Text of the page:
Examples of variable consideration include discounts, rebates, refunds, credits, price concession, incentives, performance bonuses and penalties.

IFRS 15 introduces a constraint such that for most types of variable consideration should only be included in the transaction price to the extent that it is highly probable that a significant reversal in the amount of cumulative revenue recognized will not occur.

One of the following methods should be used to estimate the amount of variable consideration, depending on which method better predicts the amount of consideration to which the entity will be entitled:

  1. The expected value method – this may be appropriate when the entity has a large number of contracts with similar characteristics and is calculated as the sum of probability-weighted amounts in a range of possible consideration amounts; and
  2. The most likely amount – this may be appropriate when a contract has only two possible outcomes (e.g. the amount received is based on whether a performance bonus is achieved, or not). It is the single most likely amount in a range of possible consideration amounts (i.e. the single most likely outcome of the contract).

Example 1

Company A enters into a contract on 1 May 20X5 to construct a machine on a customer’s premises.  The consideration was agreed at a price of $300.000 with a bonus of $20.000, if the machine is completed within 2 years. Company A determines that it is highly probable that the bonus will be achieved.

At 30 April 20X6, Company A has satisfied 60% of its performance obligation on the basis of costs incurred to date. At year end the customer has paid an amount of $210.000.

Since it is highly probable that the bonus will be received, revenue recognized will be as follows:

60% * $320.000 ($300.000 + $20.000) = $192.000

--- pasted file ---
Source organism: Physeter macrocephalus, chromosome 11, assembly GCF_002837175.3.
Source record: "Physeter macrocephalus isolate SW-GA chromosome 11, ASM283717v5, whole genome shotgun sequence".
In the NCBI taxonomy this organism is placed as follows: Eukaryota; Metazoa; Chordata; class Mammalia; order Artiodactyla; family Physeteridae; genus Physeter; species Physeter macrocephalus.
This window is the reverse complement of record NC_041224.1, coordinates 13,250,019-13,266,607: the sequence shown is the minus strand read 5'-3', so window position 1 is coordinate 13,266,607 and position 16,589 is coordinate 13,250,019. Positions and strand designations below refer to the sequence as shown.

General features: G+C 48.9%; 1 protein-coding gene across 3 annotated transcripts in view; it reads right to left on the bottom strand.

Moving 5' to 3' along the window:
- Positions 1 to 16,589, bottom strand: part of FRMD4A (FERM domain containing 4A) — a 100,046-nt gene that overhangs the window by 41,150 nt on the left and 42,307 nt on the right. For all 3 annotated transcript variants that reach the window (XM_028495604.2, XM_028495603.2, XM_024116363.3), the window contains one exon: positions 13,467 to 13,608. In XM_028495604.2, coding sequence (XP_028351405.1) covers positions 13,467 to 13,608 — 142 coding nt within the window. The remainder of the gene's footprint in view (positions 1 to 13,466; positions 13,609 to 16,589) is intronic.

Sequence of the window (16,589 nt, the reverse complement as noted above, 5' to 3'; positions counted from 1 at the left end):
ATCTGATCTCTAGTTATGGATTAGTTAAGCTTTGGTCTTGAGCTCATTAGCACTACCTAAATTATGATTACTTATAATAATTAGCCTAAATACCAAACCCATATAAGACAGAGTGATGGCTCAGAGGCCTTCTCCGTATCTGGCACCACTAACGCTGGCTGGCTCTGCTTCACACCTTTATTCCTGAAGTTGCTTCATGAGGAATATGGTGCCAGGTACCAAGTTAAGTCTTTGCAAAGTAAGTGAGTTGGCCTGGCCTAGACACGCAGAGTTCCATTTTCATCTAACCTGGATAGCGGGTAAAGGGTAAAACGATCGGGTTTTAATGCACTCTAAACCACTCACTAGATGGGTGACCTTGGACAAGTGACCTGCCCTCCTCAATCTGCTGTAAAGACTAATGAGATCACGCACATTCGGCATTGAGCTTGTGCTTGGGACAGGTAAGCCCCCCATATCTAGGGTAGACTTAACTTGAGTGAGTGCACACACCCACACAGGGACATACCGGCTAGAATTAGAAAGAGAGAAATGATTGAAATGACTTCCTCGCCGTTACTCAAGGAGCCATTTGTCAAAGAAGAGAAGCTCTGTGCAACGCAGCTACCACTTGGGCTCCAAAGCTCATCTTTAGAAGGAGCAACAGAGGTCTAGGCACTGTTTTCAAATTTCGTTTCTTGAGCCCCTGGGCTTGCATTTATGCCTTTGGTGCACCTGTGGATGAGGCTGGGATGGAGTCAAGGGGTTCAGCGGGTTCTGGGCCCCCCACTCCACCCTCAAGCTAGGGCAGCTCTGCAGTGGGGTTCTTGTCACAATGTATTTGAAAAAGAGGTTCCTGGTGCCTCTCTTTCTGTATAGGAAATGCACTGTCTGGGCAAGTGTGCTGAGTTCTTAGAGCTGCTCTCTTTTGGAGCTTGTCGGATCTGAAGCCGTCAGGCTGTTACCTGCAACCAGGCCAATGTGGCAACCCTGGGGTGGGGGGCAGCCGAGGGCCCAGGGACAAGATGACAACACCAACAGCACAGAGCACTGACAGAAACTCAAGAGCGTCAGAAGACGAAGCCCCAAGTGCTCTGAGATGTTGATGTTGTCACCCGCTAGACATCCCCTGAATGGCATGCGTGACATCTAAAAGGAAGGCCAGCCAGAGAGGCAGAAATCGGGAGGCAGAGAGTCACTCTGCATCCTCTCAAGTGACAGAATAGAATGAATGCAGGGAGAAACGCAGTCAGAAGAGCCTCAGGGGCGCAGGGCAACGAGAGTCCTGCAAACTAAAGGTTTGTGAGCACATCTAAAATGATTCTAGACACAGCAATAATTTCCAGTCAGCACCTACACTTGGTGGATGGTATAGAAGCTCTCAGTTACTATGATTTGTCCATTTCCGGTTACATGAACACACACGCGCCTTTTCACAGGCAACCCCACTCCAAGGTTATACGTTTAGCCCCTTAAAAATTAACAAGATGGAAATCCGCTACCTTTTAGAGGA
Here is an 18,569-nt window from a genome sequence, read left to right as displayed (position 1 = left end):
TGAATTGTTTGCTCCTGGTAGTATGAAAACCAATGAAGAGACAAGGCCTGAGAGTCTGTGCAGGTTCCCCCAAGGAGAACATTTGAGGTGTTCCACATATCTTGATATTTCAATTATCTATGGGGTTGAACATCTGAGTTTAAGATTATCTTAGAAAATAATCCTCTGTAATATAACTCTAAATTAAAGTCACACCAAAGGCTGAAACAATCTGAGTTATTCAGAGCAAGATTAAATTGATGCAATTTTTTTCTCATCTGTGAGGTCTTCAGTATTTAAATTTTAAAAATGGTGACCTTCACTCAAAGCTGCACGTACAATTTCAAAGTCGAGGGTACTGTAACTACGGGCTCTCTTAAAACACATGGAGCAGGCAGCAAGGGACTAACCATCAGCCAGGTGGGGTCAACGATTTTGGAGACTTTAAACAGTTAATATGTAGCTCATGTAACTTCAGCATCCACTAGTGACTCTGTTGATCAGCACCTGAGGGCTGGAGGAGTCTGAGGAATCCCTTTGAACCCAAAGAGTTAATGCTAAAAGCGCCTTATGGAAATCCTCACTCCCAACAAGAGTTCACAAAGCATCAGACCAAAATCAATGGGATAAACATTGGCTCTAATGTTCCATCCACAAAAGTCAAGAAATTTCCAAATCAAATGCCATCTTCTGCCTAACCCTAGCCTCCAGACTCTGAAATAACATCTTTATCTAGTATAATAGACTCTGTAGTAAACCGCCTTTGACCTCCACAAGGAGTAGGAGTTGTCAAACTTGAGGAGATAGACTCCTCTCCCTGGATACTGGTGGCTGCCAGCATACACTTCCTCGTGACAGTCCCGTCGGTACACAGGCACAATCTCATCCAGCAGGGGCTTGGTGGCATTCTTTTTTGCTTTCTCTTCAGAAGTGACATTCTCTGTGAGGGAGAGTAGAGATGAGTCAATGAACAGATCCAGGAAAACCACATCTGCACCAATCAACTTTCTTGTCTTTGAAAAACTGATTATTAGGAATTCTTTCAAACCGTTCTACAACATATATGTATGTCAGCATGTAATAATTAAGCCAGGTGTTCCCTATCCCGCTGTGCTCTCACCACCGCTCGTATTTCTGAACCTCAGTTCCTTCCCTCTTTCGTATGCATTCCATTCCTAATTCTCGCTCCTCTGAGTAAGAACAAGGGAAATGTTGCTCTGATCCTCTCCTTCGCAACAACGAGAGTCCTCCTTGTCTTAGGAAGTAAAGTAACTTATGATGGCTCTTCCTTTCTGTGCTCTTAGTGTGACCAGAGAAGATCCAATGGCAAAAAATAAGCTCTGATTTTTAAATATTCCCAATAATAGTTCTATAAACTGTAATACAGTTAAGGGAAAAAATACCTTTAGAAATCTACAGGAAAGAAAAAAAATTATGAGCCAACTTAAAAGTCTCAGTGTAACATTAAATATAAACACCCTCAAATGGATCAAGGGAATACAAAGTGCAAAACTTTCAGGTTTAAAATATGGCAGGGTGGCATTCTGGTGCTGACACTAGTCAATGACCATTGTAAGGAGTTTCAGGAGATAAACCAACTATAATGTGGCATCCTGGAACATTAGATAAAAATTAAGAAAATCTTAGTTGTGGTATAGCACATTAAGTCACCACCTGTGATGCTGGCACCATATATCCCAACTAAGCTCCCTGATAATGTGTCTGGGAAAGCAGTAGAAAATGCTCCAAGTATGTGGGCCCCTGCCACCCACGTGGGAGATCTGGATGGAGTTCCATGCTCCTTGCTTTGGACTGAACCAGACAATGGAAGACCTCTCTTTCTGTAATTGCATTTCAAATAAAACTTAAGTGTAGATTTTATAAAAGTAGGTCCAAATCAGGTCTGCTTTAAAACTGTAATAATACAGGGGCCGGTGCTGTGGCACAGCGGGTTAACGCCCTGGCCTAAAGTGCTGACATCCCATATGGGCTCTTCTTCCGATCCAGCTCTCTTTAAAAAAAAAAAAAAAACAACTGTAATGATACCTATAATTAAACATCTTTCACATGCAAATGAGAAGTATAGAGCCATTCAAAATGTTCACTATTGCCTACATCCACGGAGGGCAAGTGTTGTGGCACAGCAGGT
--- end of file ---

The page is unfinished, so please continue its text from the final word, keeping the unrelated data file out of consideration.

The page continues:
The journal is:

DR Cash $210.000

                                CR Revenue $192.000

                                Cr Contract Liability $18.000 (b)

Example 2

Company B sells smartwatches to a variety of customers. Company B uses the following pricing model:

  • The first 200 items purchased in a year cost $250 each,
  • The next 100 smartwatches cost $220 each; and
  • Any additional items beyond that point cost $190 each.

ABC Ltd (ABC) is one of Company B’s clients. Based on past experience Company B estimates that for the current year:

  • There is a 30% probability ABC will acquire 600 smartwatches,
  • 45% likelihood to purchase 700 items; and
  • 25% probability to acquire 800 items.

ABC purchases 150 smartwatches and pays $37.500 (150 * $250).

Requirement: What is the correct journal entry?

Solution 2

100 $220 $22.000
300 $190 $57.000
$250 $50.000
100 $220 $22.000
400 $190 $76.000
200 $250 $50.000
100 $220 $22.000
500 $190 $95.000

In order to calculate revenue per item the expected value approach should be used as per the table above. ABC purchases 150 smartwatches and pays $37.500 (150 * $250). The transaction should be recognized as follows:

DR Cash $37.500

                CR Revenue $31.775 (150 * $211,83)

                CR Contract Liability $ 5.725 (b)